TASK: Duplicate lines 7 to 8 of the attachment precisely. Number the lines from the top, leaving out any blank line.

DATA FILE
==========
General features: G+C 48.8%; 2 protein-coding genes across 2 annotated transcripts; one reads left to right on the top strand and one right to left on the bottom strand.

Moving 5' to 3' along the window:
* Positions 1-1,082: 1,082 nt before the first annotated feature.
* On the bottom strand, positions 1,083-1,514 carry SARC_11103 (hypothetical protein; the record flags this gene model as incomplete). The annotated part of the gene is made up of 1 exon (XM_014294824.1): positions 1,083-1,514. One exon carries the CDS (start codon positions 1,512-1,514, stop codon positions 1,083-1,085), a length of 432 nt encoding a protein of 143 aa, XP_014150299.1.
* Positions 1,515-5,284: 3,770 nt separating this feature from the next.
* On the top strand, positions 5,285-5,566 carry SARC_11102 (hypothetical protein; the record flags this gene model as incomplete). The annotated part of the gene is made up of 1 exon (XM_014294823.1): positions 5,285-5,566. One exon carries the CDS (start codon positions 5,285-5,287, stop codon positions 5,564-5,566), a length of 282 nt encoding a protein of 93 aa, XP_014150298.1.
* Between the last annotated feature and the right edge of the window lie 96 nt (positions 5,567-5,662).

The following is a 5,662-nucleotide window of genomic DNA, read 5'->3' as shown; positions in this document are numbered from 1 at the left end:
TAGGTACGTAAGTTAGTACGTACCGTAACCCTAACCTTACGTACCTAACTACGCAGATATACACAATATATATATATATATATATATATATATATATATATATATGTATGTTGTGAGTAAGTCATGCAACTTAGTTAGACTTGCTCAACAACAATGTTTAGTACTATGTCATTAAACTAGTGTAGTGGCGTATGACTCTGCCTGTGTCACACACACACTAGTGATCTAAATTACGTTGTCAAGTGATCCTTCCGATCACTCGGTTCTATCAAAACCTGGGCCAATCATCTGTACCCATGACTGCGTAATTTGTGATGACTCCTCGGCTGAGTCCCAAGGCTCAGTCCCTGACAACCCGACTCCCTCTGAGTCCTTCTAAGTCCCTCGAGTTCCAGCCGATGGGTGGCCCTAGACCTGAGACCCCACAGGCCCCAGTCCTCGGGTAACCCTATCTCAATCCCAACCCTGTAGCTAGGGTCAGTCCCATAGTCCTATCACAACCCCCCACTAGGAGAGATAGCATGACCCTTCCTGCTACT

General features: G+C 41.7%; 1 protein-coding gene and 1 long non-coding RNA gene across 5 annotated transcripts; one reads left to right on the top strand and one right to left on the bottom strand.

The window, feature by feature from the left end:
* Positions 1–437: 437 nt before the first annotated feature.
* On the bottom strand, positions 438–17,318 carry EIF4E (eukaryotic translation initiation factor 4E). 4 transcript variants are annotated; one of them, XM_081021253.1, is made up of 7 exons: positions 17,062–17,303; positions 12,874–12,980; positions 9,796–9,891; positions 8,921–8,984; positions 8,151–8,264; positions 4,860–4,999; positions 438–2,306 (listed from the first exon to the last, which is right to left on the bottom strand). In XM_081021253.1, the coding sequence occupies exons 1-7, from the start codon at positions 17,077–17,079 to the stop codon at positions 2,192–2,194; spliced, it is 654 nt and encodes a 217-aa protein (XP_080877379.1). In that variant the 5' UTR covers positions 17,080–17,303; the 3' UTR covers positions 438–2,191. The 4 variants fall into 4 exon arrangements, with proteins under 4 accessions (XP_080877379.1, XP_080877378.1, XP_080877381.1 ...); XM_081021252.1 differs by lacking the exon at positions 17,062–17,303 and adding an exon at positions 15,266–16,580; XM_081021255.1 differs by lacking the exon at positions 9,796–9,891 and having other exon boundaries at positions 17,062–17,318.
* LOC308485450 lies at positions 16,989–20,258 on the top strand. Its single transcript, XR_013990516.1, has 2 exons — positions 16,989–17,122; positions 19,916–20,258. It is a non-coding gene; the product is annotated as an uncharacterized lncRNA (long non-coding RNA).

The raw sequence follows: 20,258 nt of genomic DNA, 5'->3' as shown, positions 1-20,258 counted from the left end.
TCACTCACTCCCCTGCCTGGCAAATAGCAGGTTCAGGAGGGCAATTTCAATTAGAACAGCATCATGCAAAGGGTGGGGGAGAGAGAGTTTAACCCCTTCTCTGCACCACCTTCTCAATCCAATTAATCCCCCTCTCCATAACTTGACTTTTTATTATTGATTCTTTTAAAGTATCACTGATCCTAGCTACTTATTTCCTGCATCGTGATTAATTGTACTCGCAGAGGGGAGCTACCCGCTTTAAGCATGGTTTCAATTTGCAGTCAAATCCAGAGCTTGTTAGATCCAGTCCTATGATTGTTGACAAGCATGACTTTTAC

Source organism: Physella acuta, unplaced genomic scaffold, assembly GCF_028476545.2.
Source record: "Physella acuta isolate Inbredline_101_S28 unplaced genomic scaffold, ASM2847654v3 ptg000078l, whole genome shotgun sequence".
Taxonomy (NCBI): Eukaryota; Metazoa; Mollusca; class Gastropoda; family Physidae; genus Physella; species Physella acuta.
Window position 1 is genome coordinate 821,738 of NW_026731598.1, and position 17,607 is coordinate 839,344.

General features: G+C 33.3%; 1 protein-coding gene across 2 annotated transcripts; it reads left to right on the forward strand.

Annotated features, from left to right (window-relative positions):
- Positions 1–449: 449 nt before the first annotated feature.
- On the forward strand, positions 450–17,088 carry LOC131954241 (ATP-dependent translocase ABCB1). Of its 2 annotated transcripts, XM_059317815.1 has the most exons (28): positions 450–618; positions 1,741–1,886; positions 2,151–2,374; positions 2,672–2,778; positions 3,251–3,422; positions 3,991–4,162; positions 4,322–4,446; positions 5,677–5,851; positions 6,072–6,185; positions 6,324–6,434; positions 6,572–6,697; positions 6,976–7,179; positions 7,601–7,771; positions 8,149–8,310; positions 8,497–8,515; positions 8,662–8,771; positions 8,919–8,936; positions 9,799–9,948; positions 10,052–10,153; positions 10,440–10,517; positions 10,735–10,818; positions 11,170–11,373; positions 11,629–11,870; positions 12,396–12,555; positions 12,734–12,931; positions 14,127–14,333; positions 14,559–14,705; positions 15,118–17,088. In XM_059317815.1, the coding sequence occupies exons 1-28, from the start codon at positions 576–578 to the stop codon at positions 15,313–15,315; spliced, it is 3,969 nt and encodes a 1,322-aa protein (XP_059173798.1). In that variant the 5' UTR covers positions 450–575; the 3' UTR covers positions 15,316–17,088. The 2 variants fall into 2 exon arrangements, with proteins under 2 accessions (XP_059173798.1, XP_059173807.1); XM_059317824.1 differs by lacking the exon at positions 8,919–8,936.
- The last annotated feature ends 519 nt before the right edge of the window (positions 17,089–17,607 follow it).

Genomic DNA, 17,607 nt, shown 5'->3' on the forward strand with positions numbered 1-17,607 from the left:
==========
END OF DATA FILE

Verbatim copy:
* Between the last annotated feature and the right edge of the window lie 96 nt (positions 5,567-5,662).

The following is a 5,662-nucleotide window of genomic DNA, read 5'->3' as shown; positions in this document are numbered from 1 at the left end: